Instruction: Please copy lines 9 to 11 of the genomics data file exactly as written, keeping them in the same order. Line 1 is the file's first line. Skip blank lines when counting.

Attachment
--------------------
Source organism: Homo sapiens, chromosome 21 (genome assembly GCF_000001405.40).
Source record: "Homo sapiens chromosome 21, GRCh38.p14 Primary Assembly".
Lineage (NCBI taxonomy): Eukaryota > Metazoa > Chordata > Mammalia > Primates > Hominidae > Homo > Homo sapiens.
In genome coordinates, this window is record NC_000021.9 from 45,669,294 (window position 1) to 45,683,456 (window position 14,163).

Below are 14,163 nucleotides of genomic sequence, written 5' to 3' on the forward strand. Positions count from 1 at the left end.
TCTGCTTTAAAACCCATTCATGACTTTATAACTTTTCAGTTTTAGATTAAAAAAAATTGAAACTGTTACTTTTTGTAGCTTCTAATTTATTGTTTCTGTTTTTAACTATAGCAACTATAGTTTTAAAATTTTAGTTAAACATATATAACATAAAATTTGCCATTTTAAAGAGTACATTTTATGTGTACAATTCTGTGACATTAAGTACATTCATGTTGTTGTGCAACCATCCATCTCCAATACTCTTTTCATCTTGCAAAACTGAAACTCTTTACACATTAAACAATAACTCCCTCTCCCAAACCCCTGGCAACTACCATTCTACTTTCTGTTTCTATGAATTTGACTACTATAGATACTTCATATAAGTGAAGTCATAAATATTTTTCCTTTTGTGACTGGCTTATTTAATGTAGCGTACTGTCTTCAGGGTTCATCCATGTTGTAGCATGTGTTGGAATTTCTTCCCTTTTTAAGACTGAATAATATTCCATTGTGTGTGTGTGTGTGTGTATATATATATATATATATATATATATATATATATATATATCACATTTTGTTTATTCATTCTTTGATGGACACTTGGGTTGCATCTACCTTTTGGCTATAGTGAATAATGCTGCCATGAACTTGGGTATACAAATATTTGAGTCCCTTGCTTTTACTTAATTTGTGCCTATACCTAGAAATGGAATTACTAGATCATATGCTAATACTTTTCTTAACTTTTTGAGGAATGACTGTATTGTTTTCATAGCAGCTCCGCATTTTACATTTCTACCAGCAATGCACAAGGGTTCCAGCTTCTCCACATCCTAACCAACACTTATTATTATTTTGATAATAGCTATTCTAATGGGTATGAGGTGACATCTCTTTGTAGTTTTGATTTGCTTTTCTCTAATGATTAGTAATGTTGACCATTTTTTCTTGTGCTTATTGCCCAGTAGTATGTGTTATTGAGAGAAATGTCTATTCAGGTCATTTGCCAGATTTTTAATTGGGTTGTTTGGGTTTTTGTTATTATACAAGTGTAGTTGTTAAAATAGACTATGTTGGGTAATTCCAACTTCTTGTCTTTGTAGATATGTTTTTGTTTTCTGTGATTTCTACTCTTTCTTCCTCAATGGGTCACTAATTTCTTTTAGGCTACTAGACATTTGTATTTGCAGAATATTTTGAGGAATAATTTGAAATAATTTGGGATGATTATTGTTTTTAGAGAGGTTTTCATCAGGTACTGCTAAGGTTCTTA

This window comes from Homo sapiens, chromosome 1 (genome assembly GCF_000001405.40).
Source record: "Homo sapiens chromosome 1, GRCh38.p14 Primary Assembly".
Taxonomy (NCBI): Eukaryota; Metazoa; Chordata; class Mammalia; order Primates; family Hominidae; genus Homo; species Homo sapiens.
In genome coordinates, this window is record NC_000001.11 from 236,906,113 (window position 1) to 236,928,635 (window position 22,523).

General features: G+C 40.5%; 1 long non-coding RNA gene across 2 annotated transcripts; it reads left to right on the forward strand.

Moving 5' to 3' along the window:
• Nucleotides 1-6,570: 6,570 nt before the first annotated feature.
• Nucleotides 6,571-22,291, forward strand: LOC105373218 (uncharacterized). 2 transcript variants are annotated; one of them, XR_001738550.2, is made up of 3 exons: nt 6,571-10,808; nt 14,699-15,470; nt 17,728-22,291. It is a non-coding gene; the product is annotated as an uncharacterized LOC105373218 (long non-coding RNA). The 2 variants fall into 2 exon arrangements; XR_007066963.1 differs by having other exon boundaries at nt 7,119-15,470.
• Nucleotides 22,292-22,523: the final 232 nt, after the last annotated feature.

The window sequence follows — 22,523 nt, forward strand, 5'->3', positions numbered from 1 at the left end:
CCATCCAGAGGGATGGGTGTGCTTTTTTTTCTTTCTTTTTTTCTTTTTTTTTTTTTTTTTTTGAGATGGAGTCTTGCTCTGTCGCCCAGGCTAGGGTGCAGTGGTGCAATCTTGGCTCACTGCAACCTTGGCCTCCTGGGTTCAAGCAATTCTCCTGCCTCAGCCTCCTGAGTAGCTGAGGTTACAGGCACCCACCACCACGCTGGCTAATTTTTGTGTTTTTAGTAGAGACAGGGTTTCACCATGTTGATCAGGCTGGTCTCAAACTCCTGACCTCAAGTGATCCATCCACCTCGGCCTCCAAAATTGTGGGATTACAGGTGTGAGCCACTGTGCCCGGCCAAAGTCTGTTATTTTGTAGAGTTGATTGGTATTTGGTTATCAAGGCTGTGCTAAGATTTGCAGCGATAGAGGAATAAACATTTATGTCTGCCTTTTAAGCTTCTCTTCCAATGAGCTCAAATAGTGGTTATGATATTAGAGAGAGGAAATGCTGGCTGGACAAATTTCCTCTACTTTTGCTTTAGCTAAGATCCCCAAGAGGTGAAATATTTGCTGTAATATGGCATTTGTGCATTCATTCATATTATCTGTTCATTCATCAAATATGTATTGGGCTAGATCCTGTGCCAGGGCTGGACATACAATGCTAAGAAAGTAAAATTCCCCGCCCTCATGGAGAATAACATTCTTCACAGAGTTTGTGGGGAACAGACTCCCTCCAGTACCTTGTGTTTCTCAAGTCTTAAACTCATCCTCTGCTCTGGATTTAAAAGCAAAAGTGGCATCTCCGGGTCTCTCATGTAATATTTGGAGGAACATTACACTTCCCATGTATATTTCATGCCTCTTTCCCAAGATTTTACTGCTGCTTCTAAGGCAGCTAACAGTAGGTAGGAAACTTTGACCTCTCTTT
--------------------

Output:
Taxonomy (NCBI): Eukaryota; Metazoa; Chordata; class Mammalia; order Primates; family Hominidae; genus Homo; species Homo sapiens.
In genome coordinates, this window is record NC_000001.11 from 236,906,113 (window position 1) to 236,928,635 (window position 22,523).

General features: G+C 40.5%; 1 long non-coding RNA gene across 2 annotated transcripts; it reads left to right on the forward strand.